Conflicting HIV news arrives from across the pond. First, the good news: In the United Kingdom, the number of new HIV diagnoses has fallen 28% in about four years. Specifically, there were 6,271 new cases in 2015 and 4,484 in 2018, making 2018 the year with the lowest number of new diagnoses since 2000.

This means that the United Kingdom—which includes England, Scotland, Wales and Northern Ireland—is getting closer to the goal of zero new transmissions by 2030.

Public Health England released updated HIV data earlier this month, CNN reports. The decrease in new cases is the result of a nationwide HIV campaign that includes testing, condoms, pre-exposure prophylaxis (PrEP) and treatment. 

People living with HIV who take meds and maintain an undetectable viral load cannot transmit the virus via sex, a fact known as undetectable equals untransmittable (U=U).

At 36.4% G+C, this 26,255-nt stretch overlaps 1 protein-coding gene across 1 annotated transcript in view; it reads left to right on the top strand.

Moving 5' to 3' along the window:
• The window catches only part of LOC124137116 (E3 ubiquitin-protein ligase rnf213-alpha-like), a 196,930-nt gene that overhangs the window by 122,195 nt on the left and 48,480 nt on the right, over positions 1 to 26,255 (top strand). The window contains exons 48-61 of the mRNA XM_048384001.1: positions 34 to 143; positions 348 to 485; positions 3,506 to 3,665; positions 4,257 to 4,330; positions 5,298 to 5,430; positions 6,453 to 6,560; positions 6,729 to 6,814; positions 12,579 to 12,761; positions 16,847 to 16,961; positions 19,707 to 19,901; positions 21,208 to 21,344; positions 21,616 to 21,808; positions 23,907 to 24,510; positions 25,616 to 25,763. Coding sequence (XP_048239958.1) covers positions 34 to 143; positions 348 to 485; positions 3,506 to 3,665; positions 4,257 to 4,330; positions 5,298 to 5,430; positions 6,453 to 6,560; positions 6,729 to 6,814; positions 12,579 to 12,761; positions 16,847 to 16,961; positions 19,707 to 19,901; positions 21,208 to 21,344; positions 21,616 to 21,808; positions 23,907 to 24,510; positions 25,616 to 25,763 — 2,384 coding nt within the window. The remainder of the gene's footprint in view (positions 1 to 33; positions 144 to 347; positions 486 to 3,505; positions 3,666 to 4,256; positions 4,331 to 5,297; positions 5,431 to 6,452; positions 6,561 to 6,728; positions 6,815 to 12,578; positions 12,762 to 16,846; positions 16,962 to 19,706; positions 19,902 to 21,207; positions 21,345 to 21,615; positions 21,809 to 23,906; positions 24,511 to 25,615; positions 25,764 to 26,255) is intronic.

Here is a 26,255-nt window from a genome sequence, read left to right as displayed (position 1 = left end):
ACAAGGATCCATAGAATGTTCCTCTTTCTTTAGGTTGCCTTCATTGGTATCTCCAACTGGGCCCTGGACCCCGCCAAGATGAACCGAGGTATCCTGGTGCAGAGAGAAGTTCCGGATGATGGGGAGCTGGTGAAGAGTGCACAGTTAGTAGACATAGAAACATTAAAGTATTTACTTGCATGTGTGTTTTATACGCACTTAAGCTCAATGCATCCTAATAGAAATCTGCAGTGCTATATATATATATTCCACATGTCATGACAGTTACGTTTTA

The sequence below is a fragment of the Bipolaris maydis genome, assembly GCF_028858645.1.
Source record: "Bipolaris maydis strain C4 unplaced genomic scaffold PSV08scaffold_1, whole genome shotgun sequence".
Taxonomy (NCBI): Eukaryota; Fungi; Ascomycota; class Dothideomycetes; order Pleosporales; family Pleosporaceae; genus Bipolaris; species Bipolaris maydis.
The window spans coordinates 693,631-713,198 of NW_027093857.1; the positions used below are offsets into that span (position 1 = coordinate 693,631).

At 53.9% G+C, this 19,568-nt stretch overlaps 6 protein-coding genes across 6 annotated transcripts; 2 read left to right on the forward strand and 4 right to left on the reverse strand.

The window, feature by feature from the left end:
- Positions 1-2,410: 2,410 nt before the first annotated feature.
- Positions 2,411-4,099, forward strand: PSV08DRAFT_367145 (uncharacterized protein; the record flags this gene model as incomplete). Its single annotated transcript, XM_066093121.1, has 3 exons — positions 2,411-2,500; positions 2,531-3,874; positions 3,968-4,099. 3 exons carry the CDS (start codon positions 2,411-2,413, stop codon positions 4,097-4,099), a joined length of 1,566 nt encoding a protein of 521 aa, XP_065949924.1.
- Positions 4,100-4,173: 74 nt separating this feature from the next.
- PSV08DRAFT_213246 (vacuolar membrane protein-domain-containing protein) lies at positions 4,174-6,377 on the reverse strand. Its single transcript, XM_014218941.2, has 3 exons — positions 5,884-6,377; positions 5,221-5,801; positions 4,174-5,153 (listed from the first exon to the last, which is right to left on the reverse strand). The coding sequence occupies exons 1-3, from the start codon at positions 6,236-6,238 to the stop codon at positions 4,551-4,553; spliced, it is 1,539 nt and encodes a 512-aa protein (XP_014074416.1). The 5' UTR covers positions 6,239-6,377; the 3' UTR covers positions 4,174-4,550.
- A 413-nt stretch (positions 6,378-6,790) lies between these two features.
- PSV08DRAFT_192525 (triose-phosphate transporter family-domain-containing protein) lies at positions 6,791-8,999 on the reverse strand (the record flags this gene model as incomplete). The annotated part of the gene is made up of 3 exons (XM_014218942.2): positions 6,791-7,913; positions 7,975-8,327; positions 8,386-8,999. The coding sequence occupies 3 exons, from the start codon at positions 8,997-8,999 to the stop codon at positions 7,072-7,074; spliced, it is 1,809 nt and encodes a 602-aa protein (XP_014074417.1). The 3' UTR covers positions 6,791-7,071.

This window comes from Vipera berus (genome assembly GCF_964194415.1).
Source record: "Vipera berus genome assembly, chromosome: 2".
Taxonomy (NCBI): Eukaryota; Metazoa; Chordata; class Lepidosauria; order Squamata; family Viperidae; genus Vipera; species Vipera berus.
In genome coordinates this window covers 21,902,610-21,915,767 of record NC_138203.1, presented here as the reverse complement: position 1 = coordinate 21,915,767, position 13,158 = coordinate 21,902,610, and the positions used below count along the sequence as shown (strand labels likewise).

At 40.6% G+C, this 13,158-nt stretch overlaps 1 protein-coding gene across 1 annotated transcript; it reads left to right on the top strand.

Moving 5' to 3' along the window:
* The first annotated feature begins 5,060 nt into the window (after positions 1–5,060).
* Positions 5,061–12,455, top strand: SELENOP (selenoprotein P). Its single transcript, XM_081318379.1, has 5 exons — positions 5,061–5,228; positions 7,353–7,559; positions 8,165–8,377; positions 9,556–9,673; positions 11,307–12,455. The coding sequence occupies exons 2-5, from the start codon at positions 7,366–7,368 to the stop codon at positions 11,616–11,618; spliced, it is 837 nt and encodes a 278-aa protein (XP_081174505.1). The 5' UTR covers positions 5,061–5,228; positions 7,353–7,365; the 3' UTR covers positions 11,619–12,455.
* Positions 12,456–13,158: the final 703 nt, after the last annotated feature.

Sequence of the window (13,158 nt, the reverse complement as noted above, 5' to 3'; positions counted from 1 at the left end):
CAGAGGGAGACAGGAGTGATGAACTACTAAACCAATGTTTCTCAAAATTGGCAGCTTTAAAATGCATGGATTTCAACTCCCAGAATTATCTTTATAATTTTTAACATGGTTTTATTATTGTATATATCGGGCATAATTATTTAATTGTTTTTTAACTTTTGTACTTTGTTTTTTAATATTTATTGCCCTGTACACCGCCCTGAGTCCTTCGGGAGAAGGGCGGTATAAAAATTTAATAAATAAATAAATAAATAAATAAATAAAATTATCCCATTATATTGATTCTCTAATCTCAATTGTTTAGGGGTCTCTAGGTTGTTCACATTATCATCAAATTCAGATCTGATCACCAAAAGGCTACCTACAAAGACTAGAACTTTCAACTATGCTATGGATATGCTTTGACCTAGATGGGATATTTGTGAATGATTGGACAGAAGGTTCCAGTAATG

The concerning news found in the data is that nearly half of the people who tested positive for the virus in 2018 had late-stage HIV, reports CNN, making them 10 times more likely to die within a year compared with people diagnosed early.

In related news, Reuters reports that HIV experts in Europe are sounding the alarm over gay “chemsex” parties, in which men have sex with multiple partners while using drugs. They say the growing popularity of these parties is fueling concentrated epidemics among hard-to-reach groups in cities including London, Amsterdam, Ibiza, Berlin, Kiev and Moscow.

These parties pose a “challenge of proportions we cannot fully comprehend at this time,” José Zuniga, the president of the International Association of Providers of AIDS Care, told attendees at a London conference the group hosted.

Drugs commonly used at the parties include crystal meth, mephedrone and gamma-hydroxybutyric acid, known as GHB. Because the drugs lower inhibitions and increase sexual desire and stamina, chemsex parties can be a perfect storm for the spread of HIV.